Did anyone really expect anything different than this? What else, if we’re honest, could have happened?
I did expect something different, for one. I expected the Mets, based on the veritable mountains of luck due to them after that travesty of a World Series, to pull out a win. But then the Royals propaganda office went to work, brought in what, from the best I could tell, were two dying fire fighters to raise the championship banner, and got their crowd screaming over whatever was happening, which as far as I could tell was mostly a bunch of highlight reels and the like that reinforced the idea that, whatever else, the Royals were pretty damn good.
How could we win after that?
For those of us at home, meanwhile, we were stuck watching the game on ESPN, listening to commentary that consisted mostly of talking about how relentless the Royals were for doing things like hitting ground balls, not to even mention the occasional fly ball. Everyone knows that this is a load of nonsense; the Royals have been lucky when they put the ball in play, and it’s as simple as that. That didn’t stop the booth: for every Eric Hosmer grounder through the hole, we were treated to a lengthy explanation of how while Hosmer hadn’t really hit the ball well, he had put the ball in play, and because it had happened to find a hole, he had done so relentlessly and scrappily, with the heart and hustle befitting an underdog.
This is not even to mention the “K-Zone,” which seemed to be the main objective of the entire broadcast. “We’re going to take a break now and show you some baseball,” I kept expecting to hear, “but after that, we’ll be right back to take another extended look at the K-Zone.”
But there was baseball, between the lengthy treatises on the K-Zone and the tiresome dogma spoutings regarding how the Royals PLAYED THE GAME THE RIGHT WAY, GODDAMMIT, there was a ballgame, and if we’re honest, again, did we really expect it to go any differently?
For the first seven innings, the Mets appeared to have not even a semblance of an offense, which is nothing more or less than a disease that strikes once in a while. The Mets could put together a lineup to rival the 1927 Yankees: every once in a while, we’d simply know, deep in our hearts, that we had absolutely no chance to score. When your lineup is not the 1927 Yankees but a mix of inconsistent aging sluggers and left-handedly flailing shortstops, it happens more often. Not necessarily too often to preclude a winning season, but it happens.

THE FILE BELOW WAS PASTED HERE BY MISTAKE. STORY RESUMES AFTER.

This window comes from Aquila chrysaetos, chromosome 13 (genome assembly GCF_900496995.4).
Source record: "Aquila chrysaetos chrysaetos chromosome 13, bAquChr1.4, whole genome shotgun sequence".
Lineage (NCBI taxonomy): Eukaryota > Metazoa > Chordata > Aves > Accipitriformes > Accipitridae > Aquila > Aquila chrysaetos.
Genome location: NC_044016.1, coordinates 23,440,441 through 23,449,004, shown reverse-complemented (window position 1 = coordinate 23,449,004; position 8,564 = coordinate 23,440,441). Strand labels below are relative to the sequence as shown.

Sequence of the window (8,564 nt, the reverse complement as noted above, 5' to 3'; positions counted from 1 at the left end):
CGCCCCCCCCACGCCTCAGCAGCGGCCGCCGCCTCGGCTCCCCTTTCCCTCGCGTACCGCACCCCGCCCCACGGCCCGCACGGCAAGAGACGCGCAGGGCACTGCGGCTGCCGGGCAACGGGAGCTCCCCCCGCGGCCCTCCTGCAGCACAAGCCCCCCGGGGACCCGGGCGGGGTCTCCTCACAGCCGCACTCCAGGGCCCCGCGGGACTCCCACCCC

Meanwhile, Edison Volquez, on the mound, was just having one of those games. Maybe our lineup was just bad; maybe he was just good; it was probably a little of both. Everything he threw fell just right for him, and on the multiple occasions when the Mets hit balls harder than anything the Royals hit all night, they went directly to fielders. Pitchers have those days: it’s yet another thing that just happens.
Then the eighth came along, and against a pitcher who by the numbers alone is very ordinary, but because he’s part of the Royals self-proclaimed super-bullpen must be a mound wizard, we finally pulled ourselves together. We scored three. We couldn’t score a fourth, because Asdrubal Cabrera came up with two outs, and Asdrubal Cabrera’s swing just doesn’t do things like driving in runs. We went to the ninth down 4-3.
Mets/Royals. 4-3 going to the ninth. A hard-throwing reliever on the mound. Sound familiar?
Well, not for the Mets, it seemed. A walk, a fielder’s choice, a single, a strikeout, and another strikeout combined for three outs without a run. With two outs, Michael Conforto was three batters away – three batters too far, as it turned out. Cespedes gave Wade Davis a bit of a battle before striking out, which frankly is more than he usually does before striking out, but he couldn’t hold off his free-swinging tendencies forever, and he chased a pitch a foot off the plate to end it.
So there we were, same old one-run losers despite two hits from Conforto and an effort from Harvey that wasn’t as bad as his final line would indicate. And with that, the perfection of Opening Day dissipated, and we were the same old Mets, not enough offense, pitching not quite good enough, just a little too old, not quite good enough.
Or maybe not, because three runs today is three runs more than I thought we’d get over the Royals rumoredly-deadly bullpen, and, dare I say it, three more than we would have scored in 2014, or 2012, or 2010, or a bad year. This is a good year — even with the disheartening loss, that much still seems evident. One League Champion had to lose today, and it was us. But we’ve got Thor on Tuesday, and they’ve got someone, almost by definition, who is nowhere near as good.
No, Opening Day didn’t go the way we wanted. Yes, there’s a lot we need to improve. But that’s the point: that’s why it’s Opening Day. This is not a good game 160. But for game one of a whole lot, it’s not the worst thing in the world.
We’ll be back Tuesday, ready and rearin’ to go with a long tall Texan on the mound and a fresh fire in our bats. And now that we’ve got a real team, those obscure terms actually mean something beyond being angry.
They mean the Royals need to watch out for an opponent with something to prove and the means to prove it. And they mean that we’re going to win on Tuesday, and a whole lot besides. And disheartening as it seems, one Opening Day loss doesn’t change that one bit.